Maher said China has the most “electrifying and dynamic urbanization and industrialization,” which has pushed international corporations to strategically target this market.
He added that, while growing distribution pipelines is one of the most common ways to increase a company’s business, “once you hit a plateau, your market share starts to flatten and even to decline.”
Mondelēz grew while competitors declined
Many multinational companies fall into a trap when their market shares decline in China, Maher suggested, and that it usually takes three years to recover.
Mondelēz was struggling in China in 2014, but grew by high single digits in 2015 while many of its peers were declining.
One of Mondelēz’s competitors in China, Hershey, reported a net loss of almost $100m for the second quarter of 2015 due to “macroeconomic challenges and changing consumer shopping behavior in China”, ConfectioneryNews previously reported.
Maintain lower tier city consumer base
Maher previously worked as general manager at Colgate in China, and said Colgate reached a distribution plateau in the country in 2002. In response, the company decided to launch a brand extension, herbal toothpaste, to drive business growth.
“Here’s the real danger to the toothpaste industry: The Chinese consumers in the [higher tier] cities are quite sophisticated. Once you go down to the lower tiers, they do not necessarily understand the difference between the different variants of toothpastes,” he said.
Colgate only did trade deals with the new herbal toothpaste, Maher continued, which meant the herbal toothpaste might be the only option a consumer found in a store in a lower-tier city.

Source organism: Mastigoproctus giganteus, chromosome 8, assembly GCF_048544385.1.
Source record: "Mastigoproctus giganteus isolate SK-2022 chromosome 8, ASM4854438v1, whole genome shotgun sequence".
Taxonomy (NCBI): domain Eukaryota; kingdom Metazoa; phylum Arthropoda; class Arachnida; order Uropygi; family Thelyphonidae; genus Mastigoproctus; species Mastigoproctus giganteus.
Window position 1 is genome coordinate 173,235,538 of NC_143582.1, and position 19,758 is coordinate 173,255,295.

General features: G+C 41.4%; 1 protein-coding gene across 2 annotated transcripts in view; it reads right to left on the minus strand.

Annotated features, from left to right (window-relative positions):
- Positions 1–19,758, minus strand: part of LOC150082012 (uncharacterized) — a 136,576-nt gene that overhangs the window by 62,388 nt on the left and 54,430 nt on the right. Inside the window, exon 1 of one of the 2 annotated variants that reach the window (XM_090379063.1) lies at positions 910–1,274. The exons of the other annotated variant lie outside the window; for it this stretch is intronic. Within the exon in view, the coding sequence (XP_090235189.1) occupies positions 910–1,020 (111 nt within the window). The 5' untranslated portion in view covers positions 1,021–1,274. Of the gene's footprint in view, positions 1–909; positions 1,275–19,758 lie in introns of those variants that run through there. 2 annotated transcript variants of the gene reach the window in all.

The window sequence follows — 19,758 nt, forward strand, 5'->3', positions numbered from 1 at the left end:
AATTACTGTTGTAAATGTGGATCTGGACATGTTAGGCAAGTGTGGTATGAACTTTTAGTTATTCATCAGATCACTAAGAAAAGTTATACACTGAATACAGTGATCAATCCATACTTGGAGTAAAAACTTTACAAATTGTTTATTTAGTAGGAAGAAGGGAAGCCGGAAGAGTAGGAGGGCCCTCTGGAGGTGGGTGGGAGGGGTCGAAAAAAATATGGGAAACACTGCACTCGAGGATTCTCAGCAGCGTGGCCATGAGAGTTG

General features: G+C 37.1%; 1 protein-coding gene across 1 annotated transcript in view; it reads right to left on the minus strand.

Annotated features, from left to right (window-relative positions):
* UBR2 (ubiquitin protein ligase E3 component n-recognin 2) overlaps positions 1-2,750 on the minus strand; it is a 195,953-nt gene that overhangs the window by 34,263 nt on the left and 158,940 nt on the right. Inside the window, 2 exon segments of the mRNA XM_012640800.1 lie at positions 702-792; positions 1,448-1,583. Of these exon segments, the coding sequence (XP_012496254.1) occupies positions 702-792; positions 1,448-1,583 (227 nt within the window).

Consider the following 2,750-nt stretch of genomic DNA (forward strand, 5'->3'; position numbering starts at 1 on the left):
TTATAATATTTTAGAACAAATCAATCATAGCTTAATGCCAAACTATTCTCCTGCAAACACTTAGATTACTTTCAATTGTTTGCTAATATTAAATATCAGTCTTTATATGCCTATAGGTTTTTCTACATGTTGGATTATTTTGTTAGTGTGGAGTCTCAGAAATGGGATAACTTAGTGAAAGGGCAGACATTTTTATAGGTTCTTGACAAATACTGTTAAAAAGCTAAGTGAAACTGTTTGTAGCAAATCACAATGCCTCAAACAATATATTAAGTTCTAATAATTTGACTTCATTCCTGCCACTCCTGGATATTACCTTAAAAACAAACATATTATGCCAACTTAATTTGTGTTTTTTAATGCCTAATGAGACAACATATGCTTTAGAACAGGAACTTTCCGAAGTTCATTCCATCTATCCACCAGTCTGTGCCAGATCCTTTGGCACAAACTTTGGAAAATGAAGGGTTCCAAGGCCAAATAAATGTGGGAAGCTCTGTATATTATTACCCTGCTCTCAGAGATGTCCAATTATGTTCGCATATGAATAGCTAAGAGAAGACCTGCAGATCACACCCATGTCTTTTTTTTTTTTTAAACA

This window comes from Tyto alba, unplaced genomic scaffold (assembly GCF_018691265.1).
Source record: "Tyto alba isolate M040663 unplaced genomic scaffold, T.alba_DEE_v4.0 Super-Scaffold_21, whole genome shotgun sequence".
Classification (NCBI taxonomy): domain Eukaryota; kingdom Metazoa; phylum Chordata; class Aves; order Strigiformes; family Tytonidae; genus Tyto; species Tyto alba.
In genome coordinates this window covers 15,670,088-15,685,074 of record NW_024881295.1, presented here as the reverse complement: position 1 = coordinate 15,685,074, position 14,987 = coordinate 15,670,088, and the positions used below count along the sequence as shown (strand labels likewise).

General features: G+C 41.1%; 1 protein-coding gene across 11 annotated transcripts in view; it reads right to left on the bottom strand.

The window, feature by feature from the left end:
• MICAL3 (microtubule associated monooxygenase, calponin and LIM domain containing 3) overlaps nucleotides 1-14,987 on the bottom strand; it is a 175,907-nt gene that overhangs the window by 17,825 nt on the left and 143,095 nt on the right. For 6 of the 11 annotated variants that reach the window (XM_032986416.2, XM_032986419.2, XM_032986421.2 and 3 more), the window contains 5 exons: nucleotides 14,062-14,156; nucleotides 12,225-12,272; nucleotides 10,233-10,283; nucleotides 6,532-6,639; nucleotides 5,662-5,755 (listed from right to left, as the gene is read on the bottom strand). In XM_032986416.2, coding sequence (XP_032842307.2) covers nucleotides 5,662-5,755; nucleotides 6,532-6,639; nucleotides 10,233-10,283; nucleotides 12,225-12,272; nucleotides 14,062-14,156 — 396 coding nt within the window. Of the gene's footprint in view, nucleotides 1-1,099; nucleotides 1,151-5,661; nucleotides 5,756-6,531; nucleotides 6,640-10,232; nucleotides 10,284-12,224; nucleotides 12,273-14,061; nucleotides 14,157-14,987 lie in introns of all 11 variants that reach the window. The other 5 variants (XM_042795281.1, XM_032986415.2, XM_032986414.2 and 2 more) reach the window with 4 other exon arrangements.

And, if the consumer did not like the taste because it is different from the standard Colgate toothpaste, this created "an inconsistent [consumer] experience" with Colgate, Maher added.
"Once you lose your consumers, it’s very hard to drive them back,” he said.
Mondelēz recently tailored its Milka brand to local Chinese consumers, and Maher suggested companies should appeal to Chinese consumers with relevant flavors.
Focusing on Chinese upper middle class
He added that incremental growth for international businesses in China will come from the upper-middle class in the future.
“Products that are working for people who were born in the 1960s and 1970s now have to adapt to the 1980s and the 1990s,” he said.
“In the 1990s, the middle class was generic: anyone with disposable income. In the next decade, it’s going to be the consumers of the middle and upper middle class that are going to drive business.”
Multinational businesses should also take advantage of China’s booming e-commerce market by “upscaling their e-tails,” Maher added.
Earlier this year, Mondelēz targeted its $1bn global e-commerce goal by partnering with Alibaba. Mars made a similar move in July.